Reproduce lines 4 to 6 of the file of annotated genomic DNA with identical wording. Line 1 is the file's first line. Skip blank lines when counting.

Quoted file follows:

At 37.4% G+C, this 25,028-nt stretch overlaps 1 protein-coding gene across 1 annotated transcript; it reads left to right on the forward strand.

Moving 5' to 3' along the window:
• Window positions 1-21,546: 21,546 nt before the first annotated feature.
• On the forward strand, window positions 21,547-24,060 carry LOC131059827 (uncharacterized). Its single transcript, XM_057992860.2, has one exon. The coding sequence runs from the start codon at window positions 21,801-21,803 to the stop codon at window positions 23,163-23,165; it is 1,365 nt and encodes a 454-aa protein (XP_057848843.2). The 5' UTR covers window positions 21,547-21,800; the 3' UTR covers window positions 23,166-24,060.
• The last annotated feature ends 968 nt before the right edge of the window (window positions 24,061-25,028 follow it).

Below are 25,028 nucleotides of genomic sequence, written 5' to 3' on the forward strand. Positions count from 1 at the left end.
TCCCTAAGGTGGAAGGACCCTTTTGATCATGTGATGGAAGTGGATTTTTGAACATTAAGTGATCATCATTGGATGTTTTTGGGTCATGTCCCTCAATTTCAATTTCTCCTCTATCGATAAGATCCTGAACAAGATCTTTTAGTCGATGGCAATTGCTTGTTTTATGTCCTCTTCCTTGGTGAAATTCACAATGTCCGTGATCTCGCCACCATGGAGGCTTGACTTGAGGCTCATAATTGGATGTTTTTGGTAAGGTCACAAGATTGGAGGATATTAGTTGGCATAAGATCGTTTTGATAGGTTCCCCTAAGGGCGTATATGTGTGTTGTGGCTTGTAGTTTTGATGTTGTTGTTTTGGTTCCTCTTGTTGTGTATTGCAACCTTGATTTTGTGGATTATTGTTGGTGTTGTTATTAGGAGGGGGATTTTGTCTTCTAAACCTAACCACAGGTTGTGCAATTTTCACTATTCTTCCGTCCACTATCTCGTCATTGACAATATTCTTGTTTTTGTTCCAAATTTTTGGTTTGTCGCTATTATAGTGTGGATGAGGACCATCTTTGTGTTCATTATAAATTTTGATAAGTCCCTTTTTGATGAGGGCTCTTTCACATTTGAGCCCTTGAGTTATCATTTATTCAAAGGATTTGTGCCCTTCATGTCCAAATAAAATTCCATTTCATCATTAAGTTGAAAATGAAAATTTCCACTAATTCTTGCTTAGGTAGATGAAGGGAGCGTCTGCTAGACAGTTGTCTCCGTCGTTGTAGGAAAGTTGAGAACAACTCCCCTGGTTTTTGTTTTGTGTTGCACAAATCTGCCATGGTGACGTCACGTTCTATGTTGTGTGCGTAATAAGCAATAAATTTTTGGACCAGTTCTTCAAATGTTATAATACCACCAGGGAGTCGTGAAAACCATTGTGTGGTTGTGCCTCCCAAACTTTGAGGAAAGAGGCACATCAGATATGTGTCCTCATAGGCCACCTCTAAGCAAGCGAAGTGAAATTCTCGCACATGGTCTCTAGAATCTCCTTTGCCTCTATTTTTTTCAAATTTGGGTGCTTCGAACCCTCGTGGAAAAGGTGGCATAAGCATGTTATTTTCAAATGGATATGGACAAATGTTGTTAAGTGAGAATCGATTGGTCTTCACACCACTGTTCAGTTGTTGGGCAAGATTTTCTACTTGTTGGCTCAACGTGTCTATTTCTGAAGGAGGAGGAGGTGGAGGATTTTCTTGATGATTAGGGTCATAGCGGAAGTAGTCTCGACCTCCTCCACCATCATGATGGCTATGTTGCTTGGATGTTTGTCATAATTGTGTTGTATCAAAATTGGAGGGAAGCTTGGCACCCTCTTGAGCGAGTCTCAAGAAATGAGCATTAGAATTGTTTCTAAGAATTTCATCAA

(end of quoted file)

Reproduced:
• On the forward strand, window positions 21,547-24,060 carry LOC131059827 (uncharacterized). Its single transcript, XM_057992860.2, has one exon. The coding sequence runs from the start codon at window positions 21,801-21,803 to the stop codon at window positions 23,163-23,165; it is 1,365 nt and encodes a 454-aa protein (XP_057848843.2). The 5' UTR covers window positions 21,547-21,800; the 3' UTR covers window positions 23,166-24,060.
• The last annotated feature ends 968 nt before the right edge of the window (window positions 24,061-25,028 follow it).

Below are 25,028 nucleotides of genomic sequence, written 5' to 3' on the forward strand. Positions count from 1 at the left end.